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Reusing carbon dioxide: Scientists capture and convert it into useful molecules

Researchers at Michigan Technological University have developed a novel device that captures carbon dioxide (CO?) and converts it into useful products. The device, which the team presented at the Society of Mining, Metallurgy and Exploration’s annual meeting in Denver, works just like a carbon scrubber to remove CO? from flue gas emitted from power plants. But unlike other scrubbers, which industries are reluctant to implement given their high cost, Michigan Tech researchers say that this device is a “cheaper alternative.”

They also added that their device not only captures carbon but converts it into oxalic acid. A naturally occurring compound found in different types of vegetables, oxalic acid (or oxalate) is classified in nutrition science as an antinutrient, that is, a compound that binds to minerals and hinders their absorption. However, it has a wide range of uses in the industry. Oxalic acid is highly corrosive and has a bleach-like quality. In fact, many cleaning products list oxalic acid as a passive ingredient, and textile mills and factories use it to bleach and color clothing.

In mineral processing, oxalic acid is used to leach rare earth elements — such as those used in electronics like cell phones — from ore bodies. This makes it highly beneficial for the US, which does not produce rare earth elements. According to lead researcher S. Somar Kawatra, a chemical engineering professor at Michigan Tech, this allows the possibility of profitably extracting rare earth materials locally, which also helps with national security. Currently, over 90 percent of all rare earths in the world are produced in China.

Capturing CO? and turning it into C?H?O?

For the pilot-scale experiments, the researchers installed their scrubber at the Michigan Tech steam plant, which emits real flue gas. At baseline, the gas contained eight percent carbon dioxide. However, after the addition of the scrubber, emissions were brought down to four percent, with the team looking to bring it down to less than two percent.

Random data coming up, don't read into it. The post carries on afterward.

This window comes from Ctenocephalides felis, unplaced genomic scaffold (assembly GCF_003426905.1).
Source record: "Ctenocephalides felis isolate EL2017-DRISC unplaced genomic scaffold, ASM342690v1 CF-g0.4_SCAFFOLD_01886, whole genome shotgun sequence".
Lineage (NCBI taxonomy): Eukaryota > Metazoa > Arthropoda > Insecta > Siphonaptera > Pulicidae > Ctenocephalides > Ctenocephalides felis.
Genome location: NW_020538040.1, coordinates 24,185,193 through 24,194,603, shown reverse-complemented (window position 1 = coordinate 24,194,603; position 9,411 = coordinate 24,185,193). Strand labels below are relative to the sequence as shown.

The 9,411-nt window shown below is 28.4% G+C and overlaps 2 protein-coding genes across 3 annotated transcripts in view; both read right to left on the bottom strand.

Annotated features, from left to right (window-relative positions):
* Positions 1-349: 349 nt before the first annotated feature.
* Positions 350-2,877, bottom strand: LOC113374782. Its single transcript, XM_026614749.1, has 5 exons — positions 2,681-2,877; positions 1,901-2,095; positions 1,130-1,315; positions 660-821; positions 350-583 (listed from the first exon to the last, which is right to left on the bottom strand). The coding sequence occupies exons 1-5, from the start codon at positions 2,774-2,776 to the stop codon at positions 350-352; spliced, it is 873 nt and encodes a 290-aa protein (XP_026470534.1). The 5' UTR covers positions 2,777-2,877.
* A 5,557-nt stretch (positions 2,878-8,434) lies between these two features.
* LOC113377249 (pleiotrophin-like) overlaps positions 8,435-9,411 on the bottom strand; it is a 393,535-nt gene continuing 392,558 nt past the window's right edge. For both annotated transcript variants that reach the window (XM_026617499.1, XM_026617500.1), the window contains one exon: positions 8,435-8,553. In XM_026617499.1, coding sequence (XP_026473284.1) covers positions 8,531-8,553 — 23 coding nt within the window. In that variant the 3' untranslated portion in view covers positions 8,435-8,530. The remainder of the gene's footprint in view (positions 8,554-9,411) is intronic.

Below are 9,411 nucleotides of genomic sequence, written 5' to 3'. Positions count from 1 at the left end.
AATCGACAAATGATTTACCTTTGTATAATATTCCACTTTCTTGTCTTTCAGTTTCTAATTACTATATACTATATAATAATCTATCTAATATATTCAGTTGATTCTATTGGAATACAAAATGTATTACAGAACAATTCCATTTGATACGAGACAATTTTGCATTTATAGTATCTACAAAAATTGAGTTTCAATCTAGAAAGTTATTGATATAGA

“Below two percent, we are happy,” Kawatra said. “Below one percent, we will be very happy.”

Sriram Valluri, a doctorate student at Michigan Tech who was also part of the study, noted that they were able to bring it down to zero percent in a laboratory.

The researchers take a sample stream of flue gas from the boiler’s main exhaust line. The flue gas, which comes out of the burner, can reach temperatures up to 350 F, after which it is compressed and filtered. Afterward, the team passes the gas through a cooling unit before it enters the bottom of an 11-foot scrubbing column. As the flue gas is bubbled up toward the top, it interacts with a sodium carbonate solution (or soda ash) that is pumped into the top of the column. This removes most of the carbon dioxide from the gas. This method, according to Michigan Tech alumnus and Carbontec Energy chairman John Simmons, is significantly cost-effective. Currently, industrial applications use amine-based capture, which can cost up to $20,000 a ton. In comparison, the carbonate scrubber used by the Michigan Tech researchers costs only $200 a ton.

While the team has identified challenges in their current scrubber, they are still hopeful that developing the device further can usher in even more profitable uses for carbon. For now, a major challenge they have identified is stabilizing a fluctuating ratio of gases in the flue gas.

Team member Sam Root explained: “You need a cascade control system that measures the carbon dioxide and manipulates the amount of scrubbing solution accordingly.”

“Our next challenges are, how much can we scale the scrubber up and what can we use the carbon dioxide for.”

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